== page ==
Just a few other questions:

Remain in Love is a guidebook to every Talking Heads tour- and on that front provides a brief chronology of punk and post-punk. All the names, dates, and places get neatly checked off. Yeah, the Ramones were idiots. Everyone knows that. But, by my count, there were ZERO references to XTC and Andy Partridge. In my opinion, Talking Heads and XTC were cut from very similar cloth- and they remain two of my favorite bands. There is a rumor/anecdote that Partridge suggested that Talking Heads title their second release, "More Songs About Buildings and Food." This seems like a very Partridge thing to say, since the Talking Heads '77 album had songs about buildings and food. A second XTC intersection/rumor was that Partridge was on a plane with Frantz, flying over Australia, when he found out that Byrne announced that the band was breaking up. I don't think Partidge even received a single mention in the book. Instead we get Johnny Ramone complaining about having to stop the tour bus to visit Stonehenge. Christ on a bike.

As mentioned, Chris Frantz knows how to tell a story. One part of the book that actually made me laugh out loud was when he ran into Patti Smith on a remote beach in Greece- and when Frantz greeted her- she ran away. This was a brief, but vividly rendered passage- and I was hoping the book would contain many more encounters like this.

In the late 70s, Talking Heads provided me with a template and a manifesto. They were the weird kids that studied art and made music. When I saw them in that sweaty mill in '78, I was studying art- and when the show ended, I knew that I had to start a band. They broke rules in writing and recording. The songs were about the mundane, abstract, and absurd parts of daily life. And I don't think I am alone in that sentiment.

For a book written by a trained artist, art is one topic sadly missing from Remain in Love. Yes, there is a gloss about painting in school, and there is a cute story about the band having boxed sandwiches with Andy Warhol. But there is maybe only a sentance about the involvement of Robert Rauschenberg in designing the limited edition cover for the Speaking in Tongues album. A couple of pages about eating sandwiches with Warhol- yet nothing about an actual artistic collaboration with one of Warhol's peers. I found this odd because I thought the collaboration would have an impact on the artist-turned-musician. I have a copy of Rauschenberg's Speaking in Tongues in my archive, and it is one of my most prized possessions.


Is Remain in Love a bad book? No.

Could it have been better? Yes.

Could we all be better? Yes.

Are there typos in this review? Highly likely.



today there are 102,336 microphones for sale on ebay. 99% of them are trash.



listen.camp / episode 001 / playlist

01. Cellista
Look Homeward, Angel. Mix chamber music, electronica, looping, hiphop, and opera. Well crafted. Beautiful.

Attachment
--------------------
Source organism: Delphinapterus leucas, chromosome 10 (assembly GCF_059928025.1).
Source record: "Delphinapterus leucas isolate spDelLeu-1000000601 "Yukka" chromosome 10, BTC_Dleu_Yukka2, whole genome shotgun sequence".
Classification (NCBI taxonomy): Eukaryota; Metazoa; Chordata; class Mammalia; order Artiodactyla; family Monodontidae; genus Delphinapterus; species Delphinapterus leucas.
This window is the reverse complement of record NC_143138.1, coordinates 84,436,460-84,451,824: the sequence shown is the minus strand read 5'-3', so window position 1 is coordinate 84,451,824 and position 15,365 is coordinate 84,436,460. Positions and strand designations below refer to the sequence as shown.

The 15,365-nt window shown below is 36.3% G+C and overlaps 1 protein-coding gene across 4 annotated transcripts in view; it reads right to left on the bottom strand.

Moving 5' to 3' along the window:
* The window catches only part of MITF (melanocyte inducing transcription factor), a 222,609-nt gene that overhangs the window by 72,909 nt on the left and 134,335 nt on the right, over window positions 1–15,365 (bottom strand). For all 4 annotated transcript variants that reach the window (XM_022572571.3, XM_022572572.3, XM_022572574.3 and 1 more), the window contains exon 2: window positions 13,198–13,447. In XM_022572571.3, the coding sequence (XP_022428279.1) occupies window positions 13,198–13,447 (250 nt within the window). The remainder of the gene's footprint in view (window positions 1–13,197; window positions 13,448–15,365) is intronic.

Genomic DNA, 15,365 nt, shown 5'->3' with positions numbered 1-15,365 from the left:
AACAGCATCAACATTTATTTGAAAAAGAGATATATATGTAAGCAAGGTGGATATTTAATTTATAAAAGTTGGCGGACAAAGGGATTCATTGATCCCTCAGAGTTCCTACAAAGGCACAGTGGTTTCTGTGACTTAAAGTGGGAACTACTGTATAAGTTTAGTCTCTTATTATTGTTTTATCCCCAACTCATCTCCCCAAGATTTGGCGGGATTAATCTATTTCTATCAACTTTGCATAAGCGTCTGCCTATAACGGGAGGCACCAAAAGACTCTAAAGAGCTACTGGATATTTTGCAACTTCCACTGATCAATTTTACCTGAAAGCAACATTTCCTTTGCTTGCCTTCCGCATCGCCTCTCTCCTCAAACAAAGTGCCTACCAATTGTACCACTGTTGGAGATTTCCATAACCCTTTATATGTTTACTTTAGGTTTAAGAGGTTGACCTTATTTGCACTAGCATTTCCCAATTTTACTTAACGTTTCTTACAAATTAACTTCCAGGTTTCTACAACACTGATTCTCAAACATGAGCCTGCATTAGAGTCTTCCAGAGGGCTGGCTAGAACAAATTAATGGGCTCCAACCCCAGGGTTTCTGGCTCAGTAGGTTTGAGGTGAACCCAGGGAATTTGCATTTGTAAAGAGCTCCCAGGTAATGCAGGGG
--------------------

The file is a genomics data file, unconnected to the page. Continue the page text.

02. The Kanzler
Trolley 47, Trolley 48 Looped field recordings from an antique train yard. Sprinkle in ambient sounds and a cello note.

03. Lady Di
Peaunut Cup. The happy evil twins of Mega Emotion from Norwich have just dropped another fuzz drenched punk pop song. This is one of those rare groups that just keeps getting better. And you cannot beat a three-piece band. Ever.

04. Stefan James (Sweet Benfica)
Stub (in D). Lovely dark and pulsing ambient guitar tones from South Wales.

05. JRW
Beach Ecleta. Modulated field recordings. A human voice and a middle-aged BMW are the primary instruments used in a new private release from this outsider artist.

06. SARN
March. Modern protest music from the 2020 release Real Shit.

07. SARN
TYTYTY. A common refrain for these troubled times. Thank you for your thoughts and prayers.

08. ATCO Corporation
DR_0055 and DR_0051 - Industrial and field recordings sent by a representative of the ATCO Corporation.

09. Slothrust
Beowulf. Heavy sludge post-rock. Best line, "Beowulf was one sick puppy."

10. Stefan James
Possessor. Another piece of dark ambient, with a beautifully rendered spoken word introduction.

11. Stephen Steinbrink
It's All Uphill. A dream-pop song about the apocalypse from the lushly crafted 2012 release, I Drew a Picture.

12. Kronos Quartet / Laurie Anderson
CNN Predicts a Monster Storm. A deeply emotive piece about an impending hurricane that flooded an artist's archives.

13. John Vanderslice
Penthouse Windows (isolated clarinet track). A rare look at the genius of Vanderslice by focusing on only the clarinet on this piece from Green Grow the Rushes.

14. Beauty Pill
Pardon Our Dust. Beyond classification- a brilliantly structured piece that is a sonic experience and a literary treat. I LIVE INSIDE MY OWN HEART, MATT DAMON!

15. Young Marble Giants
Wind in the Rigging. An instrumental piece from a too short catalogue. This song never got a lot of attention, but set the bar for minimalist post-punk works 40 years later.

16. Dezmo
Heartache. Follow Dezmo on twitter. Ask Dezmo how the track was made. It is a great story. The spoken word introduction only scratches the surface in describing the sadness of this great song.


better late

than never.

or a day late

and a dollar